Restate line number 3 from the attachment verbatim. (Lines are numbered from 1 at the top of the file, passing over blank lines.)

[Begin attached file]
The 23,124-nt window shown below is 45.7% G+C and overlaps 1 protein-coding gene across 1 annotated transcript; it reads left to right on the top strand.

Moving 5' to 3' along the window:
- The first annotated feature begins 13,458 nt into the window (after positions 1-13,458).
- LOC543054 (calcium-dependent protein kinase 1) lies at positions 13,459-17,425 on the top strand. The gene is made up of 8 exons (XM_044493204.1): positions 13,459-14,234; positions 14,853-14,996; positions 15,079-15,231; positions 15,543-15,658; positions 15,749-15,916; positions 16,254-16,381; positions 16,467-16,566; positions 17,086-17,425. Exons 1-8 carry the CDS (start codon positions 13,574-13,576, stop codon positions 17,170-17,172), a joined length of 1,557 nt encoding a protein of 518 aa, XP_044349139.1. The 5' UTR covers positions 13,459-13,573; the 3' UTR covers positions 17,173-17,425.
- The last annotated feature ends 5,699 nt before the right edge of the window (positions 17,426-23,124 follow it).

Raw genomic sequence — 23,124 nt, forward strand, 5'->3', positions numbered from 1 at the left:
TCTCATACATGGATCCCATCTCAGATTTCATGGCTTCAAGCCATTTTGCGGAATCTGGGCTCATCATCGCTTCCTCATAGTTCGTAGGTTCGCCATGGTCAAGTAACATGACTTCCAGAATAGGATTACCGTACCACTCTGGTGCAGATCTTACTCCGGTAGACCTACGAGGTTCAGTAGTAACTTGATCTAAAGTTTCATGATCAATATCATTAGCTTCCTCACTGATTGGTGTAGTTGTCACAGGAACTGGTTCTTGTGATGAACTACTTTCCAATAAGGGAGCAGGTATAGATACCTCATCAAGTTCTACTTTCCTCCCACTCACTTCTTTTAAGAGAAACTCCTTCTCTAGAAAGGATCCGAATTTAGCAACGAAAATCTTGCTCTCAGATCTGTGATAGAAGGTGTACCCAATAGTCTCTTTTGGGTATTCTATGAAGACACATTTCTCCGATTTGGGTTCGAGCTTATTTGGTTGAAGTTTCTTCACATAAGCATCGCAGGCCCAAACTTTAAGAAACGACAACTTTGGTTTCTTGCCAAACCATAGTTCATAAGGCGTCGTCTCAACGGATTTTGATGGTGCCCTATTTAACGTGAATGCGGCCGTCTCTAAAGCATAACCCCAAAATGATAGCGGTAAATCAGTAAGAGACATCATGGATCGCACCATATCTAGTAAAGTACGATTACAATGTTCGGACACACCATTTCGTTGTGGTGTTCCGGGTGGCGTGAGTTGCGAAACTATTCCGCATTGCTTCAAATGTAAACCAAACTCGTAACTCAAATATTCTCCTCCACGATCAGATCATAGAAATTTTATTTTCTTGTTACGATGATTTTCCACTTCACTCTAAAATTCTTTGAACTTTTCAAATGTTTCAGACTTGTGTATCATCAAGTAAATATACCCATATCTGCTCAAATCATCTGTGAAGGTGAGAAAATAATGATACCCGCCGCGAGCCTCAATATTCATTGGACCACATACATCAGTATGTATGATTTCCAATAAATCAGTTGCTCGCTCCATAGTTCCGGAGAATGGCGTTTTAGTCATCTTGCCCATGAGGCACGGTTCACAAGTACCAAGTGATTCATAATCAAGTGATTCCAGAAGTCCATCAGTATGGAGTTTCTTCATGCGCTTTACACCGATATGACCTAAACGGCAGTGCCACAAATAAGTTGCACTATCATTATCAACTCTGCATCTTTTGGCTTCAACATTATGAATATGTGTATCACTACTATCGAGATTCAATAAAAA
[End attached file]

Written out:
- The first annotated feature begins 13,458 nt into the window (after positions 1-13,458).